Fruits have two chambers that each produce one small reddish-brown seed. Plants can produce up to 1,000 seeds with large infestations estimated at producing over six billion seeds per acre.

ROOTS [Adapted from Jacobs and Mangold 2007]
At the soil surface roots enlarge to form a woody crown from which many stems can grow. Plants are rhizomatous, growing from underground, creeping stems (usually referred to as roots) that have adventitious buds. New shoots and roots grow from the adventitious buds. Adventitous roots can develop in response to flooding; usually developing if inundated for 3 days. The Rhizomatous stems growing densely in the upper two feet of soil, but may grow to depths of 10 feet. New plants can regenerate from root fragments of 5 cm (2 inches) long. Rhizomes that are air-dried in the sun for 3 days can re-sprout if placed in moist soil.

LIFE CYCLE [Adapted from Jacobs and Mangold 2007]
Plants germinate in response to fluctuating temperatures. Seedlings emerge from mid-winter to mid-spring. Established plants can begin growing in late winter through spring (upon good conditions) with adventitious buds on roots developing rosettes. Flowering stems bolt in May. Plants begin flowering in mid-June, continuing into fall as along as conditions are good. Upon pollination fruits develop all summer. At maturity, pods remain on the plants dropping at irregular intervals throughout the winter. Seed produce a mucilaginous coating when wet that likely helps them adhere to substrates and/or survive dry periods. Seeds are reported to have high viability. With a drought or a hard frost stems will die back. Stands as old as 15 years have been reported. Seeds can be dispersed as a contaminant in hay, in water, and by birds and other animals.

An integrated vegetative management approach provides the best long-term control, and requires that land-use objectives and a desired plant community be identified (Shelly et Sheley and Petroff 1999). Once identified an integrated weed management strategy can be developed. An integrated weed management strategy promotes a weed-resistant plant community and serves other land-use objectives such as livestock forage, wildlife habitat, or recreation can be developed, making control of Perennial Pepperweed possible (Shelly et al. in Sheley and Petroff 1999).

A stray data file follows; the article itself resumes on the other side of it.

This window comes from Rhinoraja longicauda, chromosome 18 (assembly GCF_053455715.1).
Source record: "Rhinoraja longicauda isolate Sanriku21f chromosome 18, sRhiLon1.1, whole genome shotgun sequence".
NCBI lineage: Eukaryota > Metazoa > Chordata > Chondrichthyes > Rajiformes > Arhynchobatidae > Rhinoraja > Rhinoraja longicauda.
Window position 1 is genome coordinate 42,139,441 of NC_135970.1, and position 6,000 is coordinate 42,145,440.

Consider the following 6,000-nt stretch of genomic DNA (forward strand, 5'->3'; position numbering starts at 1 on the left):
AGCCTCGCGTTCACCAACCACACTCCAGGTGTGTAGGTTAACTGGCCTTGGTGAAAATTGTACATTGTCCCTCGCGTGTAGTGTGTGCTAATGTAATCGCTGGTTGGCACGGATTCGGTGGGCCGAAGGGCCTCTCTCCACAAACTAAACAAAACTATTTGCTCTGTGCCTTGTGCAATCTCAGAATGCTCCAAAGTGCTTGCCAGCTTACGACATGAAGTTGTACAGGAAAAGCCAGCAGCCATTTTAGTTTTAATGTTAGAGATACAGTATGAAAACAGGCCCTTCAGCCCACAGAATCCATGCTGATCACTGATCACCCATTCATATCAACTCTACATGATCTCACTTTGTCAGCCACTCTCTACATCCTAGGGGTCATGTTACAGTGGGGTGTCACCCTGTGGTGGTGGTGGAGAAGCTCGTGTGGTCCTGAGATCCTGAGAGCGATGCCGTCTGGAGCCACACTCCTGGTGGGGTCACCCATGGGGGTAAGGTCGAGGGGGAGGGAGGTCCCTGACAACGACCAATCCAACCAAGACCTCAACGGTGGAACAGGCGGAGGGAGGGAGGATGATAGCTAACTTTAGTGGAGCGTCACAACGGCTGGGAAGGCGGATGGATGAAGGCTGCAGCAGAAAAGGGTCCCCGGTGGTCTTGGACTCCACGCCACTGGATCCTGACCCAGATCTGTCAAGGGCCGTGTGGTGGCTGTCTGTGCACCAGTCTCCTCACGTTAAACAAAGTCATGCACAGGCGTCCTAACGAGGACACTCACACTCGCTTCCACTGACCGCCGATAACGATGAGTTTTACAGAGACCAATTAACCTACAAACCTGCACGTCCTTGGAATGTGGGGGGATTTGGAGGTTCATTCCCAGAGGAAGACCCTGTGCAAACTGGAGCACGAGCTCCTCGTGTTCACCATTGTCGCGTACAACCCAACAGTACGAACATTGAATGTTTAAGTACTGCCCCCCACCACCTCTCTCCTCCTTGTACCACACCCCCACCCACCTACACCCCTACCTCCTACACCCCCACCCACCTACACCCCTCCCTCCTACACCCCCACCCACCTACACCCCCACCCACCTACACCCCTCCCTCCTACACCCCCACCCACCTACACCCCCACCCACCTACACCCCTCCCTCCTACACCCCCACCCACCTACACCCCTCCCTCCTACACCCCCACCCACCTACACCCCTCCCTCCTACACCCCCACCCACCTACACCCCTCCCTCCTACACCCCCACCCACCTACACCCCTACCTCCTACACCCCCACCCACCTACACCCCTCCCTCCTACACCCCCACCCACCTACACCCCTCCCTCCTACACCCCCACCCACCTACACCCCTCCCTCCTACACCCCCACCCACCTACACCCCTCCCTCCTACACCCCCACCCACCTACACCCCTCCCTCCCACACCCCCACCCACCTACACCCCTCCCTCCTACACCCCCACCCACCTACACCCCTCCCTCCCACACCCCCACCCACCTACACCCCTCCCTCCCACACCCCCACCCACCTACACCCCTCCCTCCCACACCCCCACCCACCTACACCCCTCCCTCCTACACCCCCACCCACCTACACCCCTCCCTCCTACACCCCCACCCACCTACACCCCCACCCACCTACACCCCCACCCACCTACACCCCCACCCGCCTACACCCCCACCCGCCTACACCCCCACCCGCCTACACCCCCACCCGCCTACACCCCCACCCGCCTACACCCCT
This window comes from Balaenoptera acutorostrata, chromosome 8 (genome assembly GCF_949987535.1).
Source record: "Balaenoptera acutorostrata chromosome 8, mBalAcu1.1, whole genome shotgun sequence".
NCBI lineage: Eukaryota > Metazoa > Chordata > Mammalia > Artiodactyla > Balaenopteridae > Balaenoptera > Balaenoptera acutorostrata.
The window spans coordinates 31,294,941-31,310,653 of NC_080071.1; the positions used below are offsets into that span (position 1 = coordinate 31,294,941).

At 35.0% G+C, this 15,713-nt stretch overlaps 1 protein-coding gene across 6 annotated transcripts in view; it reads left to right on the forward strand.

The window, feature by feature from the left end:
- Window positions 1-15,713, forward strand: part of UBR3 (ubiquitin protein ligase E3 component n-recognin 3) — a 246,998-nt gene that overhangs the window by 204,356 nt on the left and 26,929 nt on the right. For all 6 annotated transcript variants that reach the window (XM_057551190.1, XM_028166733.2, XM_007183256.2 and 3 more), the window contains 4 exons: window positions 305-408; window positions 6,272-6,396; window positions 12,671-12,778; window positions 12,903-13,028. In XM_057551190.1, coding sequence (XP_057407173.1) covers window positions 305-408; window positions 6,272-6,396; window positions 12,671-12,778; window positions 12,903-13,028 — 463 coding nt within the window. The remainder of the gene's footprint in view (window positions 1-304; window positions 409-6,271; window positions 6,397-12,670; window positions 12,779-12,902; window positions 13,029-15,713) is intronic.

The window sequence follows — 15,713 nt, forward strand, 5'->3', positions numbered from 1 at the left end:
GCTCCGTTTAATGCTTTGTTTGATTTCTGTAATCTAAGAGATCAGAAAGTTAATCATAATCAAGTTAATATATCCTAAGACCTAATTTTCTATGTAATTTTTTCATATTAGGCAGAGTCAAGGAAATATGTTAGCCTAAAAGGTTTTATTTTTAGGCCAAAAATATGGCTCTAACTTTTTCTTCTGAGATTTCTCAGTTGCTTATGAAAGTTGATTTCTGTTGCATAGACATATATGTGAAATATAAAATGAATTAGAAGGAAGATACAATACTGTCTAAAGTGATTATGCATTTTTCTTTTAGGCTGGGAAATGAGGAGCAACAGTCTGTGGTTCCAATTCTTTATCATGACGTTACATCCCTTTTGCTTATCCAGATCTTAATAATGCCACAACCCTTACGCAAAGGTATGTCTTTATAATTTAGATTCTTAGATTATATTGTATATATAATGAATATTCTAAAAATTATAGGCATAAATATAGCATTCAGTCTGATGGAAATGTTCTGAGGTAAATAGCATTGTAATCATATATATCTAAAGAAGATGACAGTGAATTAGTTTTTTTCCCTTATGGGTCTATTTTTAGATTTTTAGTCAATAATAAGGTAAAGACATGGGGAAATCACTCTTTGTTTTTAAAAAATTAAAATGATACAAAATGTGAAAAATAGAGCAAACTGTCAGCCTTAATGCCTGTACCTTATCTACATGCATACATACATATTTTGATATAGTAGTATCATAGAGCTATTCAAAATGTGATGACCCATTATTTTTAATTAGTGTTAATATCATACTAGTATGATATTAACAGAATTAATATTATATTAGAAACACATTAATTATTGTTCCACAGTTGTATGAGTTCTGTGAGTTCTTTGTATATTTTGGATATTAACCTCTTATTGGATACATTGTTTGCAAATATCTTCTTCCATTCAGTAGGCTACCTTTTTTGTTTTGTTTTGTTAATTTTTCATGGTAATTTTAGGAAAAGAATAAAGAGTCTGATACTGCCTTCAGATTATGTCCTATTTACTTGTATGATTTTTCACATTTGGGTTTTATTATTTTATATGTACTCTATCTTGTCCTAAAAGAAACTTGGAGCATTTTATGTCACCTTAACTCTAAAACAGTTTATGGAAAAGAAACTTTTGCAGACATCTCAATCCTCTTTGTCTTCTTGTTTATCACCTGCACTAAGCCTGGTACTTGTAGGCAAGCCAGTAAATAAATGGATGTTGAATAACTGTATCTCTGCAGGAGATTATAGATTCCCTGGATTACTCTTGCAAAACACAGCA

Preventing vehicles from driving through and animals from grazing within infested areas will reduce spread. Hay that is weed-free will reduce spread. Maintaining an intact plant community and reducing soil disturbance will prevent or slow down spread.

PHYSICAL and CULTURAL CONTROLS [Adapted from Jacobs and Mangold 2007]
Hand-pulling can be effective for small populations or to eliminate re-growth from a herbicide treatment. Its rhizomatous growth makes it difficult to pull the entire root stem and will stimulate re-growth plus any fragments can re-sprout. Pulled plants must be bagged, dried, and disposed of in the trash, but should really be burned to truly prevent spreading it.

Mowing has been shown to reduce Perennial Pepperweed by 46% for one year. Mowing should occur at the first signs of flowering and at a stubble height of 4 inches or greater. The root’s carbohydrate reserve is at its lowest when the plant begins to flower. A stubble height of at least 4 inches should remove flowers and buds while allowing desirable plants to better survive. Do not mow if plants are in seed because that will increase spread. However, plants will re-sprout and could flower and repeated mowing is likely necessary. A more effective control is to combine mowing with an herbicide treatment.

Tilling will fragment the rhizomes and increase re-sprouting. Repeated tilling without or in combination with an herbicide treatment may control Perennial Pepperweed.

Revegetation that is timed properly with the appropriate desirable plants can create competition to suppress or to prevent re-invasion by Perennial Pepperweed. The Plant Materials Technical Note 46, “Seeding Rates and Recommended Cultivars” and the Extension Bulletin EB19, “Dryland Pasture Species for Montana and Wyoming” might be useful for your project.